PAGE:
Bassel, I don’t get how you’re still dead. You’re one of my best friends, and it’s not getting easier, and time is not healing shit, and thinking about you still makes me cry. Do you understand? We’ve lost so much of our humanity, we’ve became numb to news, but you can still make me cry. How can you be dead to me, Bassel, when you’re the one who’s making me human again?

You need to know this, I envy you, really. You were in love, I loved how you were telling me about her when you were in Homs, all you talked about was her. And I was just giggling. That damn boy is in love. That was four days before they killed you. Four days.

Bassel Shehada in Homs, this photo was taken one hour before he was killed by a mortar grenade on 28th. May 2012.

Bassel Shehada in Homs, this photo was taken one hour before he was killed by a mortar grenade on 28th. May 2012.

The last time I saw you it was in Damascus, Sarouja. I held you and told you: you know that you’re very dear to me, right?”. You held me back and smiled. You said nothing. When I first heard that you died, I thought about that scene so many times. I thought to myself “why didn’t he say anything back? wasn’t I dear to him too?” and I cried a lot Bassel, can you imagine? You died and that’s all what I thought about for first few minutes. Then she told me that you liked me a lot, you even defended me countless times and I had no idea. I had no idea.

Ever since you died and I am becoming this expressive person, “I love you,” is what I keep telling people. “I love you” in case something happened, so you would know how I felt towards you.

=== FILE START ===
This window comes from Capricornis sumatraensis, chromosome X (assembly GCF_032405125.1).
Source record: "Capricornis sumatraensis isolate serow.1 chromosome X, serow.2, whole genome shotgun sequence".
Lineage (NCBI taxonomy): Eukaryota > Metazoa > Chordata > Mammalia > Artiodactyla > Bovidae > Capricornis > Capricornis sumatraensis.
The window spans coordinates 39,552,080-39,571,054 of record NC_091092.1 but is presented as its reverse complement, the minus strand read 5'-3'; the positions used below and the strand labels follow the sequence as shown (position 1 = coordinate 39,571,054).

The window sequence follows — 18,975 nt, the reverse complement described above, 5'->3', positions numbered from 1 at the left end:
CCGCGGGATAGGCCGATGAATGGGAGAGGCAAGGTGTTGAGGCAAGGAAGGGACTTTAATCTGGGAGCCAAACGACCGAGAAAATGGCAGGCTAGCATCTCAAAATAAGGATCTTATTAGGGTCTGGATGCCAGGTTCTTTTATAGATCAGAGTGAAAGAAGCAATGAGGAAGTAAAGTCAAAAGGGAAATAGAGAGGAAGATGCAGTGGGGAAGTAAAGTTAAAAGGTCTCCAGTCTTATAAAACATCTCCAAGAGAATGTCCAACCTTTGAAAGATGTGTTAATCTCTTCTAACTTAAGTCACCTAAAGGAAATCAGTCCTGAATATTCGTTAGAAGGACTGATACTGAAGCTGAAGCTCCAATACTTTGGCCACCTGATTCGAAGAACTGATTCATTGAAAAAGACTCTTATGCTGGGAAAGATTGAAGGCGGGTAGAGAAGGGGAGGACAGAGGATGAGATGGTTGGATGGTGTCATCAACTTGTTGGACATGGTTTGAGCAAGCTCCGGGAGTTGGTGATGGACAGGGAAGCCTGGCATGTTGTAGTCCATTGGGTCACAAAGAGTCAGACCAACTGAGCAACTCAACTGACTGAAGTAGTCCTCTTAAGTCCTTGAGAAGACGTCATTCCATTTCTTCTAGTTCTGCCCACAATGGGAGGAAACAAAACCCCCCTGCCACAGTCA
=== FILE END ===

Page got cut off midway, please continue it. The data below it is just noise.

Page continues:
No one will read this long post, right? But it’s for you Bassel. Be patient with me, I still can’t believe you’re dead.

النص بالعربية هنا

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29 thoughts on “And You’re Still Dead

  1. I watched this blog throughout the liberation in Libya, and when Libya was free of Ghaddafi I kept it on my list of blogs to track, but I didn’t read it so much anymore. Until today.

    I’m sorry for your loss. I’m sorry because, while I don’t know Bassel, I know you aren’t the only one mourning his passing, who can’t believe he’s gone. And I’m sorry because I know he is not the only one. By far not the only one. In the news they are all numbers and it is perhaps easy to forget that every one of those numbers leaves behind smiling pictures and those who can’t believe they’re gone.

    Thank you for taking the time to share this.

  2. We were friends, too and ya it’s hard to cope with his earthly disappearance .. thanx for writing this and sharing your experience with us.

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  4. Your post will be read and your words will burst into tears many people. Don’t think you ‘re alone, and what you say is right: for you, Bassel still dead will always be in your heart and it will not be sad. Courage, Razan, vous ne serez plus jamais seule de toute votre vie.